A High Court decision to quash a murder conviction has prompted a fresh inquiry into the use of “gay panic” defence in South Australia.
Michael Joseph Lindsay was handed a jail sentence of at least 23 years after he was found guilty of murdering Andrew Negre, who was bashed and stabbed to death in 2011.
In an appeal to the High Court, his lawyer Marie Shaw QC, argued Mr Negre had caused Lindsay to lose control by making unwanted sexual advances.
She also argued the trial judge had misdirected the jury in the case on the subject of provocation, which can act as a partial defence and can reduce murder to manslaughter.
In quashing the conviction and ordering a retrial, the court found the provocation in Lindsay’s case “had a larger dimension than merely an unwanted homosexual advance on a heterosexual man”, pointing to other factors including that Mr Negre was a guest at Lindsay’s home.
In light of the decision, Greens MP Tammy Franks (pictured) has renewed a call for the gay panic defence for murder to be abolished.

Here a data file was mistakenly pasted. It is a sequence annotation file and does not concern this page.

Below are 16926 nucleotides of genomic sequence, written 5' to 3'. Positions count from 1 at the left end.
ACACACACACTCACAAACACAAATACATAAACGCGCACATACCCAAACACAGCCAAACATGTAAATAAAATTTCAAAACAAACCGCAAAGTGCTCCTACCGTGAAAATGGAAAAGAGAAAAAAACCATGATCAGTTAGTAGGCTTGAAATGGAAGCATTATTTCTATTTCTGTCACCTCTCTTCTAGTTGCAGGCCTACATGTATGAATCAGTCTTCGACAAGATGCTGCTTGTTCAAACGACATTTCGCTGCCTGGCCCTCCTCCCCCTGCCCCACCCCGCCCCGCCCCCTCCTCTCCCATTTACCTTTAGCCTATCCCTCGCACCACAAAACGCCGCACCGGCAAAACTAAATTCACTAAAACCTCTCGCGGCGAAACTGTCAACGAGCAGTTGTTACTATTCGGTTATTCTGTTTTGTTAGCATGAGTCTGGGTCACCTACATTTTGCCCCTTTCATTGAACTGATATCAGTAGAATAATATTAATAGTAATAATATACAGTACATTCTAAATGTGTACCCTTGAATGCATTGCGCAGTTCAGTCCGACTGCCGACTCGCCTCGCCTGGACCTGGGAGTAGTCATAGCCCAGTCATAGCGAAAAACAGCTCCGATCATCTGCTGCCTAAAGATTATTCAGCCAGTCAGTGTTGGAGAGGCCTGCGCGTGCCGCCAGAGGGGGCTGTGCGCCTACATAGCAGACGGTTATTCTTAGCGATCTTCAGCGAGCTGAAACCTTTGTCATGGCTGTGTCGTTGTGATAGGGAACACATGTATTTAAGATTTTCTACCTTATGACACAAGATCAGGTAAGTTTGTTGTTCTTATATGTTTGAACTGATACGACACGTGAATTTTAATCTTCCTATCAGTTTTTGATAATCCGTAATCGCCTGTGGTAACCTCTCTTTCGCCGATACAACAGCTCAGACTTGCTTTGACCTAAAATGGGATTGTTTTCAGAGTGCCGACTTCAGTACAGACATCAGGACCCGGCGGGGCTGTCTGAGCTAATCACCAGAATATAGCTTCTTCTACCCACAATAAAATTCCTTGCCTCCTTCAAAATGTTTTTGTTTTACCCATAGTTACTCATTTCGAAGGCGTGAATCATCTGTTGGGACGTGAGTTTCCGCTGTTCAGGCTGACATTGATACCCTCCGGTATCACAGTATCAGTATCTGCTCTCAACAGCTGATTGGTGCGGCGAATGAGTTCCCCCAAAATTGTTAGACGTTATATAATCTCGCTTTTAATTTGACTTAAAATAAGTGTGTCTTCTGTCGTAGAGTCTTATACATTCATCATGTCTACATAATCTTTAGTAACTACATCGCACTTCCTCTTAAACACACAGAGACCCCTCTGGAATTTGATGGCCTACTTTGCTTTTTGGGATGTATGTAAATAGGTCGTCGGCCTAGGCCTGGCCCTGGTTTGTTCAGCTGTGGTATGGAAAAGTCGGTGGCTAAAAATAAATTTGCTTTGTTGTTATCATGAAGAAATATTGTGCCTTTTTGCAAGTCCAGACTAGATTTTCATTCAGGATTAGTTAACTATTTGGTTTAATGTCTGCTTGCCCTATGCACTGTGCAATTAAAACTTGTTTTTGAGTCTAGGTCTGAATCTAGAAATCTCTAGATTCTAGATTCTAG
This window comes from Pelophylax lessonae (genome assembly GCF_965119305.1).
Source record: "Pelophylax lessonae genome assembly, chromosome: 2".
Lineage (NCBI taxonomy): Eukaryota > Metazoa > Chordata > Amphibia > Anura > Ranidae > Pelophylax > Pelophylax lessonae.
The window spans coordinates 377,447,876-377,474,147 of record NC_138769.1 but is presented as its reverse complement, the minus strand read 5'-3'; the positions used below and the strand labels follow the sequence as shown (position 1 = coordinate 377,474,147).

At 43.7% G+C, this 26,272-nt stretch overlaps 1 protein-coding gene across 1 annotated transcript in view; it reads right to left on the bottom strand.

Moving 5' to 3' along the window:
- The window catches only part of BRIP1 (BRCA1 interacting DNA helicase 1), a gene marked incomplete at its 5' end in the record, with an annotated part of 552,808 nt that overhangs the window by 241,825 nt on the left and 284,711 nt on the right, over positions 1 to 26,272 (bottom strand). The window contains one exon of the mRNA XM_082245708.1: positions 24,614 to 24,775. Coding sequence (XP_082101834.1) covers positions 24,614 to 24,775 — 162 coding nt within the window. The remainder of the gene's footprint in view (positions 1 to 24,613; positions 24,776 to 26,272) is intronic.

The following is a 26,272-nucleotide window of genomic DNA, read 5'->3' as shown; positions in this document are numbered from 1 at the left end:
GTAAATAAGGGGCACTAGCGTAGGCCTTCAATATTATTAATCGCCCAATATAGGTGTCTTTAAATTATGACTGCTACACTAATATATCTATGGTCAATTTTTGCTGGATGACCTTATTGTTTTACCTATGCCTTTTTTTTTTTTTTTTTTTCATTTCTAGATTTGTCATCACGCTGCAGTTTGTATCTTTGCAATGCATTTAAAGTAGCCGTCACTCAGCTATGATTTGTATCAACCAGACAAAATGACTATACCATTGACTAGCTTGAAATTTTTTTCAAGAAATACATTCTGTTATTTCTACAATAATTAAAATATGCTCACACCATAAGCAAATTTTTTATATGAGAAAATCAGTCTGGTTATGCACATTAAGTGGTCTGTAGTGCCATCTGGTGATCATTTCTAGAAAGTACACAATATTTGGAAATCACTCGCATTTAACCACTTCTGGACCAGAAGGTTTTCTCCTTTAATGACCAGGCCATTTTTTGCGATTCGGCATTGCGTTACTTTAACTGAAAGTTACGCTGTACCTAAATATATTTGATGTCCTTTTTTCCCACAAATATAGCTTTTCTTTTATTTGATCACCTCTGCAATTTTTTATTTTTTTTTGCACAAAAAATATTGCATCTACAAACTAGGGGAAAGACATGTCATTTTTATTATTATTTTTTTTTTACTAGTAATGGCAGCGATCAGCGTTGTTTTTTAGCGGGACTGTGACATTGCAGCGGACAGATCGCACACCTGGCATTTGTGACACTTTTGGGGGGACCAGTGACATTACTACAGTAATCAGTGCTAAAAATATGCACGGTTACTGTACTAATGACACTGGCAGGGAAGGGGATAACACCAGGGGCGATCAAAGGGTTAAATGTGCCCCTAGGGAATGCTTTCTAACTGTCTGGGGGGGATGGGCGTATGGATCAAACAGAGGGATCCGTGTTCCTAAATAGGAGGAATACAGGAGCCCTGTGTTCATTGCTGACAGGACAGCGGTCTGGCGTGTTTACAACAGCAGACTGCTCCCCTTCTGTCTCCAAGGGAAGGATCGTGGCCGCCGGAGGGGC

“It only applies when it’s claimed that it was a homosexual male advance,” she told the ABC.
“It’s offensive, it’s homophobic, it needs to be removed from South Australia’s culture.
“This defence only applies in the case of a man who has killed another man.
“It doesn’t apply if a woman makes a non-violent sexual advance to a man or a woman. It doesn’t apply if a man makes a non-violent sexual advance to a woman.”
In 2013, when Lindsay was convicted, Ms Franks introduced a bill to abolish the gay panic defence, but it was reviewed and knocked back.
She has welcomed the decision to reopen the review.
“I think that’s an admission that the committee got it wrong and I hope the Parliament can get it right.”
Queensland is the only other state which allows a gay panic defence.